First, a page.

At CoachStation we focus on the core elements that can assist any individual to develop a reputation and brand. One that is based on a solid foundation, leading to improved credibility and future success. These topics may be of use to you as you continue to build your reputation:

  1. Investigate why personal branding is important in your business and personal life.
  2. Take control of your brand and reputation – like culture, it exists, so you may as well influence it as much as possible.
  3. Learn the key elements of branding and how to build on them with meaning and authenticity.
  4. Build self-esteem, confidence and authenticity – don’t feel you need to act the part or play a role either in your personal or professional life.
  5. Understand the relevance of Social Media in developing a brand and how to use these tools to greatest effect.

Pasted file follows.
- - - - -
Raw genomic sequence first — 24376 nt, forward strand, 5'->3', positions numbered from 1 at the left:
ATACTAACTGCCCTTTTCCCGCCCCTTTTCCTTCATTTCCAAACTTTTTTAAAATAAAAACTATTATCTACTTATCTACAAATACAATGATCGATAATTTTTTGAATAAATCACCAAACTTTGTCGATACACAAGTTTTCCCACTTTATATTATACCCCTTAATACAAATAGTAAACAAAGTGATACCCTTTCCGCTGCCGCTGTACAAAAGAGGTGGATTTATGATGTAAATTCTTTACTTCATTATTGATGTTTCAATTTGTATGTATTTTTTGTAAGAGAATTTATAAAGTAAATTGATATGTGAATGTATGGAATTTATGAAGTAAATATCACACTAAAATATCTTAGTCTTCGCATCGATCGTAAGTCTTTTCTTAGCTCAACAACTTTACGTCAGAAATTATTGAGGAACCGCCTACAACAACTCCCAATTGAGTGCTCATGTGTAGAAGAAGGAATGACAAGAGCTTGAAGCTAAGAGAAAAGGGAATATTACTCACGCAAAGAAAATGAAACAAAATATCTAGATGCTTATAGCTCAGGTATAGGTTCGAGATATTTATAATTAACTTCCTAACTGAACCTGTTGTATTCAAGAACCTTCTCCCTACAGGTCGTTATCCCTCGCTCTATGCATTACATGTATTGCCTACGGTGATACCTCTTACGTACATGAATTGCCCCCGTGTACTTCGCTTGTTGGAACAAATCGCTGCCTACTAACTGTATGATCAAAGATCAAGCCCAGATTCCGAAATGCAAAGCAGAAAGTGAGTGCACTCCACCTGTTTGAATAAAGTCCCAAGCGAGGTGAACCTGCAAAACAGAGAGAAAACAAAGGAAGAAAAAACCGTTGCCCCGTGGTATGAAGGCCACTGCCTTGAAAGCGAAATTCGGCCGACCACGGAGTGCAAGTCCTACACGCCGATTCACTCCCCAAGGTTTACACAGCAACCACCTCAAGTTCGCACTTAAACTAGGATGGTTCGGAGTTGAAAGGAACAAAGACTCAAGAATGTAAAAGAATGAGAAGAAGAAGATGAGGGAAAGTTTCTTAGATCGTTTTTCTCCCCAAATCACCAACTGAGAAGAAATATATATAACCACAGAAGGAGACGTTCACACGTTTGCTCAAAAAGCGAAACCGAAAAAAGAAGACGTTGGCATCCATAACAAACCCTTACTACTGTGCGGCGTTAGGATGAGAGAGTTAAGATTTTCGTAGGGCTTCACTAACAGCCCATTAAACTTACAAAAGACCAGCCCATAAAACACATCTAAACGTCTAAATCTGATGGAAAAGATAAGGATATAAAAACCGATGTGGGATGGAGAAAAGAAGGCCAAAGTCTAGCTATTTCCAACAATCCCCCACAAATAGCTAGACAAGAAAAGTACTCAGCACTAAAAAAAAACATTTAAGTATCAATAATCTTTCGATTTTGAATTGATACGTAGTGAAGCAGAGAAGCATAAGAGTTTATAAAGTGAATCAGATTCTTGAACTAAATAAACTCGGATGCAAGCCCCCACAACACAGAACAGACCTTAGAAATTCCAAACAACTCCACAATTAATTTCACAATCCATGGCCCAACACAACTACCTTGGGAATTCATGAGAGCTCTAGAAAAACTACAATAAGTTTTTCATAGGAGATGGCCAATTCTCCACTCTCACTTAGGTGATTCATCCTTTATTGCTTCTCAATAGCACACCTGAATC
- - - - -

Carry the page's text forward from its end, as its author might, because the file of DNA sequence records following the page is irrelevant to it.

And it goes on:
6. Develop a strong brand that is consistent with what you care about the most and your passions.
  7. Learn how to use the most relevant tools and technology to develop your brand.
  8. Seek understanding why a personal and professional brand is a non-negotiable for leaders and employees in today’s environment.
View your personal brand as a trademark; an asset that you must protect while continuously moulding and shaping it. 

Your personal brand is an asset that must be managed with the intention of helping others benefit from having a relationship with you and/or by being associated with your work and the industry you serve. (1)

The need to develop your brand and reputation is more relevant today than ever. If you don’t take control of your brand it will continue to evolve but not in a way that will add value to yourself and those you care about.

Have you defined your own brand? If so, do you live and  breathe it consistently every day?

Think about what your brand looks like from the perspective of others.

Take action to be accountable in shaping your brand to greatest effect.

As always, the opportunity is yours.

 

 

Resources:

(1)  Personal Branding is a Leadership Requirement, Not a Self-Promotion Campaign: Forbes

(2) How To Create a Standout Personal Brand: Entrepreneur.com